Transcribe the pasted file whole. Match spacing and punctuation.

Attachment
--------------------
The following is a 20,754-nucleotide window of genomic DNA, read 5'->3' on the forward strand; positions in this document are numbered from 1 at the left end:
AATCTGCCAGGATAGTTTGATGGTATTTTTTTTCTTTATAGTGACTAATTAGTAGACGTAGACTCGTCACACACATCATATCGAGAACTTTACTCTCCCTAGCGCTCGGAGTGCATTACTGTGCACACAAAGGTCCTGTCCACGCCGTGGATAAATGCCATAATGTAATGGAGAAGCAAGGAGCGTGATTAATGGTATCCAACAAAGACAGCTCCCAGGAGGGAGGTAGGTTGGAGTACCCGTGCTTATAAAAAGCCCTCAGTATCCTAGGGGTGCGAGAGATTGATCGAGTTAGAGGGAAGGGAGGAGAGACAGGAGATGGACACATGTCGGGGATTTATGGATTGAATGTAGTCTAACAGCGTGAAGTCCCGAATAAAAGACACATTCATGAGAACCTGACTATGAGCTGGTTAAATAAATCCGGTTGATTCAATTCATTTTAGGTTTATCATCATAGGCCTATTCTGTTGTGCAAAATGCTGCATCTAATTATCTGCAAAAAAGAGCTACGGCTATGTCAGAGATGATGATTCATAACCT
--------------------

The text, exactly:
The following is a 20,754-nucleotide window of genomic DNA, read 5'->3' on the forward strand; positions in this document are numbered from 1 at the left end:
AATCTGCCAGGATAGTTTGATGGTATTTTTTTTCTTTATAGTGACTAATTAGTAGACGTAGACTCGTCACACACATCATATCGAGAACTTTACTCTCCCTAGCGCTCGGAGTGCATTACTGTGCACACAAAGGTCCTGTCCACGCCGTGGATAAATGCCATAATGTAATGGAGAAGCAAGGAGCGTGATTAATGGTATCCAACAAAGACAGCTCCCAGGAGGGAGGTAGGTTGGAGTACCCGTGCTTATAAAAAGCCCTCAGTATCCTAGGGGTGCGAGAGATTGATCGAGTTAGAGGGAAGGGAGGAGAGACAGGAGATGGACACATGTCGGGGATTTATGGATTGAATGTAGTCTAACAGCGTGAAGTCCCGAATAAAAGACACATTCATGAGAACCTGACTATGAGCTGGTTAAATAAATCCGGTTGATTCAATTCATTTTAGGTTTATCATCATAGGCCTATTCTGTTGTGCAAAATGCTGCATCTAATTATCTGCAAAAAAGAGCTACGGCTATGTCAGAGATGATGATTCATAACCT